This topic contains information on manufactured housing legal considerations, including:
Closing instructions must advise closing agents to obtain the required documentation necessary to ensure that the manufactured home is attached to a permanent foundation system on the land, thus becoming part of the real property.
If a closing agent is not available to perform this action, the lender can rely on the certification of completion completed by the appraiser.
In addition, where state law provides that a manufactured home may be exempt from certificate of title requirements (for instance, where a home is attached initially to a permanent foundation system), such closing instructions must instruct the closing agent to ensure that the manufactured home qualifies for exemption from certificate of title requirements, including monitoring of property installation procedures and the related documentation, and to provide the lender with documentary evidence of that for retention in the loan file.
Where state law allows for the elimination of the certificate of title, the closing instructions must instruct the closing agent to perform all necessary procedures to:
assure that the certificate of title to the manufactured home is properly retired, and
provide the lender with documentary evidence for retention in the loan file.
Additionally, lenders must obtain an insured closing protection letter for each mortgage loan that is secured by a manufactured home, if available.
If an insured closing protection letter is not available, then the lender must include a note in the file documenting its unavailability.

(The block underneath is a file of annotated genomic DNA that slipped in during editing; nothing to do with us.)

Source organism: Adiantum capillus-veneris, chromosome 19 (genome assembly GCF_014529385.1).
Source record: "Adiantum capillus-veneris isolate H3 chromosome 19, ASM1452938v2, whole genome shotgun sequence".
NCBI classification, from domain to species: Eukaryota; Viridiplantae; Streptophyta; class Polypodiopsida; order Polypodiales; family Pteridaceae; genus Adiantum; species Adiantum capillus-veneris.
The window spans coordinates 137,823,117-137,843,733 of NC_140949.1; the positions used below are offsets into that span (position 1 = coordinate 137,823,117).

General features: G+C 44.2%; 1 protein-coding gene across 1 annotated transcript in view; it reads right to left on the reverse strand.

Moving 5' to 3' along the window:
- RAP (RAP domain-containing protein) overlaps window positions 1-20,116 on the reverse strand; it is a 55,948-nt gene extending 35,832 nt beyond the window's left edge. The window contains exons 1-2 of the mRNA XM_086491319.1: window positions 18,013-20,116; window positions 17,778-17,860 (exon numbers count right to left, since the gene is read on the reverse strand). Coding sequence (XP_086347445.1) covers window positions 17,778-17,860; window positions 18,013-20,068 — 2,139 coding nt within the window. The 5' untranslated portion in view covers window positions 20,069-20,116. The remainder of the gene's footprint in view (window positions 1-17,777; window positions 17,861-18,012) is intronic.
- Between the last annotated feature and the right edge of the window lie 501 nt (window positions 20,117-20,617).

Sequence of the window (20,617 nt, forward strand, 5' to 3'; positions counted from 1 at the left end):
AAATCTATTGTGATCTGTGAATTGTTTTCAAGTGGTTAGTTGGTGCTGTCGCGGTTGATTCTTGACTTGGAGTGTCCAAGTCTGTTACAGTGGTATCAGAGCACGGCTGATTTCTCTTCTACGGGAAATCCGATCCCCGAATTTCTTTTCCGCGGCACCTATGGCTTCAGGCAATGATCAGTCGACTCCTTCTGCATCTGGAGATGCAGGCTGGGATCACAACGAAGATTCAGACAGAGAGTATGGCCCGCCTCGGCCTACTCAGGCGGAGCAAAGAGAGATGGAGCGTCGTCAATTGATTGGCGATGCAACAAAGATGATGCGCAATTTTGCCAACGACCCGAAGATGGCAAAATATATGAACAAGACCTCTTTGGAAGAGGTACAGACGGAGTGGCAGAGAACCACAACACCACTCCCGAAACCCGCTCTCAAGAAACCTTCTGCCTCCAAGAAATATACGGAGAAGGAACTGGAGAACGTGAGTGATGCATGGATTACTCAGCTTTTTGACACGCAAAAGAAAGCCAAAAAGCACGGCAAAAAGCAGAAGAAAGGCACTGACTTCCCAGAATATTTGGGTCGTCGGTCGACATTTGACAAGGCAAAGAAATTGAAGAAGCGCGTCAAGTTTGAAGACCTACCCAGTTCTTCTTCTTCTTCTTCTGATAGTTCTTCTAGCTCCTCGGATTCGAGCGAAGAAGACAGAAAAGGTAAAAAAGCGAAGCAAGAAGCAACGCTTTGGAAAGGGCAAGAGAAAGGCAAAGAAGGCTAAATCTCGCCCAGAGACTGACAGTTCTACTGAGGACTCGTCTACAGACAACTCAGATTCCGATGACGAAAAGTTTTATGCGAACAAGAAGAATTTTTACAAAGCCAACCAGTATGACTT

If there are post closing items related to conversion of the manufactured home from personal property to real property, the lender should consider use of a properly circumscribed power of attorney from the borrower that may be used to complete the post closing items. All post closing items must be documented in the loan file and, any relevant documents received after closing must be included in the loan file.
The table below provides conditional requirements pertaining to the manufactured home certificate of title.
|If …||Then …|
|state law permits the manufactured home to become real property when it is immediately affixed to the permanent foundation system, without issuance of a certificate of title,||the lender must if the transaction involves the purchase of a new manufactured home obtain, and retain as part of the loan file, evidence that no certificate of title was issued.
For example, if the lender obtains the manufacturer’s certificate of origin, this would be evidence, in most states, that no certificate of title could have been issued.
|a certificate of title has been issued, but state law provides for or permits surrender of the certificate of title,||the lender must obtain, and retain as part of the loan file, evidence that the certificate has been surrendered.
Such evidence includes:
a certificate of title has been issued, but state law does not permit the manufactured home to become real property without issuance of a certificate of title and does not provide for surrender of the certificate of title,
the lender must adhere to the following requirements:
To be eligible for purchase by Fannie Mae:
A manufactured home loan must be secured by a perfected lien (or liens) on real property consisting of the manufactured home and the land.
The manufactured home must be legally classified as real property under applicable state law, including relevant statutes, regulations, and judicial decisions.
To assist lenders in originating manufactured home loans in various states, Fannie Mae publishes information on titling manufactured homes as real property. Note, this information does not constitute legal advice; lenders must consult their own legal counsel. See Titling Manufactured Housing.